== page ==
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Monday, Dec 5, 2022

Abbey Gate

August 17, 2021. A hot day, after a long night of sleeplessness. I’m in a crowd of hundreds of people. My father leaves my sisters and me at the first checkpoint: Abbey Gate in Kabul, Afghanistan. 

Freedom’s door, I thought, but I had no idea what that meant nor what it would look like,  covered like me in a black veil, a black scarf and a black mask.

 A few days before, I went shopping with a friend at one of our old bookstores on the streets of Kartai-Char and visited Rumi’s dedicated art shop, which would soon be shut down by the Taliban. I ended up buying a long, beautiful black dress. Later that week, I wore it at a birthday party in a restaurant built in one of the old houses of Kabul. My family and I sat outside and the evening, like many other summer evenings in Kabul, seemed promising. The moon, so bright and so distant, warned of the long and dark nights to come.

 On that roasting summer day, though, with the sounds of gunshots and cries of thirsty babies ringing out, I only thought of my black veil. That same beautiful black dress I bought a few days ago. Before that day, I had worn it by choice for its style and beauty. Today, it was a symbol of repression and vulnerability. On the second day of the Taliban’s dominance over the country, as the second sex, I had to cover my entire body and avoid eye contact with Talib men. The militant group, ignorant of basic human rights, perceive women as a shame and dishonor,  needing to be controlled by male family members. By the third day of Taliban control, I was able to flee the country, but millions of other women were not as privileged as I was.

Afghanistan, for as long as I can remember, has been “the worst country to be a woman,” according to the Georgetown Institute of Women, Peace and Security. It is never easy to live in a society where the culture and religion are all turned against women. My body was always the object of discussion and judgment; there was no escape from the male gaze. Every single man on the streets had the power to control and question my clothing. Still, I was privileged. I was able to attend school and dream of a better future, yet millions of other Afghan girls could not. For more than a year, the school doors have been closed to girls who are silently fighting for their basic human rights to education, free movement and work. 

I come from a distant village in Badakhshan, a province in the north of Afghanistan.  With a group of cousins, I grew up hiking in its green mountains and climbing in its apple trees. Swimming in its small, flooded river during the spring season was my favorite. That group of cousins is now separated today. Some of us were lucky enough to end up in foreign countries like the U.S., but one of us lost his life on the front lines fighting the Taliban, and the rest are in Afghanistan. My female cousins are at home, excluded from school — silent and forgotten. For years I was questioning the concept of war and why my people, my own uncles and my cousin were a part of the misery. Now I know it is simple: The privilege I had since childhood, that freedom, was what they were fighting for. Today, life is dark and silent for so many.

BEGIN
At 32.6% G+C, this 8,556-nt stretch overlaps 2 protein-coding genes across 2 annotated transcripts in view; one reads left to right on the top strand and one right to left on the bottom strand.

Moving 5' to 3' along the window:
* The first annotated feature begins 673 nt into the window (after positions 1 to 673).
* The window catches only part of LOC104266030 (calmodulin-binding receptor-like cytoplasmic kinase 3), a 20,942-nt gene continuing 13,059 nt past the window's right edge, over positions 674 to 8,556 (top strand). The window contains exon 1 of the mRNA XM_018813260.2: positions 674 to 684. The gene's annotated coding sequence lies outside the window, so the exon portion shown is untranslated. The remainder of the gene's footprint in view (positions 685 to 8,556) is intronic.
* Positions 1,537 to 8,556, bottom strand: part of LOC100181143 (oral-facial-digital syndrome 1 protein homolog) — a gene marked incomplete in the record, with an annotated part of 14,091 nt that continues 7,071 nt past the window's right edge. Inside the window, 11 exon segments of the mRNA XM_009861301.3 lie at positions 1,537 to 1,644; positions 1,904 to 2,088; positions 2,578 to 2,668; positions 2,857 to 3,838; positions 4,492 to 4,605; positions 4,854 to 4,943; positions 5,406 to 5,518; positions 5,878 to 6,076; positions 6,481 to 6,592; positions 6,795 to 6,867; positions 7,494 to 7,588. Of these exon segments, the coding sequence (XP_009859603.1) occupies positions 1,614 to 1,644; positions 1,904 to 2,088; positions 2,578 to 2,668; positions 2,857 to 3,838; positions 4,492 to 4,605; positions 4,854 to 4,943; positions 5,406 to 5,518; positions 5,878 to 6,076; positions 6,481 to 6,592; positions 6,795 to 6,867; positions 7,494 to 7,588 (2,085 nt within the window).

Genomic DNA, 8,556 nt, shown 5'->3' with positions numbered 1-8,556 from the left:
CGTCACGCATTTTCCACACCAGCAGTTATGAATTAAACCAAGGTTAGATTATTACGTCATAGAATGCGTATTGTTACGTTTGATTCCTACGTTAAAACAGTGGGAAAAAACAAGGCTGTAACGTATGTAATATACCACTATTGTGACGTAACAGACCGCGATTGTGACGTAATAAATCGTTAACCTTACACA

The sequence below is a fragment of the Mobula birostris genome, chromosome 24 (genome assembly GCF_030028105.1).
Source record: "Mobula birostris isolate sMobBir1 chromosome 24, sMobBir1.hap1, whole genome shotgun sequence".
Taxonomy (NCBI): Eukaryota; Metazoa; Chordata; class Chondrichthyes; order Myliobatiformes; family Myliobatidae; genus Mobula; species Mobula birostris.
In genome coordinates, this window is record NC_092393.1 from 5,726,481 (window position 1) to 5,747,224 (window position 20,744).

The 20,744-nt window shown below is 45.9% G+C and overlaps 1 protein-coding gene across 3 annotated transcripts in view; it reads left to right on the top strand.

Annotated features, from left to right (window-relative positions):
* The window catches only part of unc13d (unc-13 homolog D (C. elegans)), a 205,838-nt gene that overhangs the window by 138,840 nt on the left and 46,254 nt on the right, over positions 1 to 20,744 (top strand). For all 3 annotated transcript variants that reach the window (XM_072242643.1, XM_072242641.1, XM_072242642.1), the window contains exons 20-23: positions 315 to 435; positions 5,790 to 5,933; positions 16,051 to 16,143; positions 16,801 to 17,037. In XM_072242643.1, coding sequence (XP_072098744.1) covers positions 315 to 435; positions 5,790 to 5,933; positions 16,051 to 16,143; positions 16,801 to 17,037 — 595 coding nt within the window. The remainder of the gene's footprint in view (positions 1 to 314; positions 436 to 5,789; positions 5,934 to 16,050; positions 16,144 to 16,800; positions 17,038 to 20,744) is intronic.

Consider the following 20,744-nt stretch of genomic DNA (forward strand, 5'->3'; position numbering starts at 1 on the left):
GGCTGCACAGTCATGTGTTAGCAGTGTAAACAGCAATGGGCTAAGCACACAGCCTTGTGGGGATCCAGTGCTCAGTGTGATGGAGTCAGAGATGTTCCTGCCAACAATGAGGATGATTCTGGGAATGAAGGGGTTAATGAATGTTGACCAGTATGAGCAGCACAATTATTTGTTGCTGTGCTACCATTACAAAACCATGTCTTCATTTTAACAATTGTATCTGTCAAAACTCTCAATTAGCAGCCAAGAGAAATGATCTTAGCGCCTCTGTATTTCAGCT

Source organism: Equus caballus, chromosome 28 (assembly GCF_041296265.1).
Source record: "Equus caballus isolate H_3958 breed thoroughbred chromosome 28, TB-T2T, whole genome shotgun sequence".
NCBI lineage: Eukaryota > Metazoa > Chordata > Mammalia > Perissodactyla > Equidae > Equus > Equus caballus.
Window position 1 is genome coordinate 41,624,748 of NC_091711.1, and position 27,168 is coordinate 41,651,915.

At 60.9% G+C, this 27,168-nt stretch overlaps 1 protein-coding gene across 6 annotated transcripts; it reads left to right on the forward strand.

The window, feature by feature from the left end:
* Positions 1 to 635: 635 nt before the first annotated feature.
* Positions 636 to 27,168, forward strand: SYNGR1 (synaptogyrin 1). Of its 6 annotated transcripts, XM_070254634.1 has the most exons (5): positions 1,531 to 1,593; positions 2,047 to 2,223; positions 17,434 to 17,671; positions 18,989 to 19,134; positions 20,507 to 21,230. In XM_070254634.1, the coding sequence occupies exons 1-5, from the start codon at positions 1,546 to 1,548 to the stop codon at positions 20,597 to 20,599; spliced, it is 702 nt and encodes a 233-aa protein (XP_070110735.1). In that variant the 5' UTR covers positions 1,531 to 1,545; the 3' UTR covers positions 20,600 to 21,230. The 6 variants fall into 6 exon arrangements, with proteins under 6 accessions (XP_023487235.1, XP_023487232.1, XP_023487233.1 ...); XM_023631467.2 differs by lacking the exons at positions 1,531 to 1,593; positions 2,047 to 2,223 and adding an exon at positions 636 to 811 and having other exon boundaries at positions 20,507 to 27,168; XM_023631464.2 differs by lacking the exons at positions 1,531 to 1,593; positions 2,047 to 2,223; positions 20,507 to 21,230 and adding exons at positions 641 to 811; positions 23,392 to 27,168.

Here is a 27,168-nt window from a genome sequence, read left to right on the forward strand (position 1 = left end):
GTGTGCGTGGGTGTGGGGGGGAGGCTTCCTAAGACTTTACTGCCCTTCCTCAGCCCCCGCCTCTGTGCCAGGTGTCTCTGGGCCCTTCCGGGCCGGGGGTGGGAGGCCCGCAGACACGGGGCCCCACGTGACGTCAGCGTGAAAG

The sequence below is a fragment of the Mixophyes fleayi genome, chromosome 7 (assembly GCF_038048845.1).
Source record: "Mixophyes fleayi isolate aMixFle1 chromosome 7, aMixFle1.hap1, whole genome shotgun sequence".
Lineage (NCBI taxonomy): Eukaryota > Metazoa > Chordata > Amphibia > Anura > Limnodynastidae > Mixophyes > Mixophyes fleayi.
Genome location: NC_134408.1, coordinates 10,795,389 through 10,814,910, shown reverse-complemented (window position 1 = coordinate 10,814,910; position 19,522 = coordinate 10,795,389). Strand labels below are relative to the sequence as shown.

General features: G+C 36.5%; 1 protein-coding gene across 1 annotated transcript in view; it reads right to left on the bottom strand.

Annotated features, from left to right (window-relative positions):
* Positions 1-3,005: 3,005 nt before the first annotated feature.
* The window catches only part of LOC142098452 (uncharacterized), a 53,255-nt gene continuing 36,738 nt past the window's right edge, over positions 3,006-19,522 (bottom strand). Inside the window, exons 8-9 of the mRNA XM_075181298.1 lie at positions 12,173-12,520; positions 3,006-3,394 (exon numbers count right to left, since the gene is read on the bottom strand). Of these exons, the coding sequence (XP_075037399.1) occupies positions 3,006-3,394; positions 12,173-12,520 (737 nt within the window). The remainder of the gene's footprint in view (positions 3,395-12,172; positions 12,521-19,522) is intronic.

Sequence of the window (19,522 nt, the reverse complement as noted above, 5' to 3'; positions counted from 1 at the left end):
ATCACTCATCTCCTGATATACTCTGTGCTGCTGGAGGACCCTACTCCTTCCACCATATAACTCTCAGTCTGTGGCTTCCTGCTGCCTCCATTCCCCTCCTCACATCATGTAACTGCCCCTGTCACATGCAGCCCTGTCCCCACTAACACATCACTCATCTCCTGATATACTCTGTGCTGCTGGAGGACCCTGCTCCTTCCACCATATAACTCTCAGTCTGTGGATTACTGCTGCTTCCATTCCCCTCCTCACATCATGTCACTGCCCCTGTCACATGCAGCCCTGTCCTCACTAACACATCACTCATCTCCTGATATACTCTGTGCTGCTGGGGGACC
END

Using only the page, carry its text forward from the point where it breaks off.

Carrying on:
Today marks 425 days since the Taliban takeover, and girls are still unable to attend school in Afghanistan. It is a catastrophe that should never have reached these numbers. The Taliban have dehumanized women and taken their basic rights from them. While I am being challenged every day with a new task and can grow from my failures and successes by attending college in the U.S., girls in Afghanistan still have no choice but to stay home. Under an oppressive regime, their creativity and potential for growth have been eliminated.

The reality of this tragedy is what I carry with me everyday. I might not notice it in my daily life, but, deep down, it's there when I want to grieve and find meaning. Some days I encounter it as a vision, a perspective on how I perceive and see the world. I find grounding in this vision, a home and centering focus that compels me to do better.

Many might ask, “So what does it mean to do better given all the privileges you have now?” It could mean so many things: understanding the notion of conflict and gender aparthied and why the women of my country have always been a target of both extremist and liberal agendas. It also means working hard for me and millions of other girls who would never experience what it meant to be hopeful and empowered.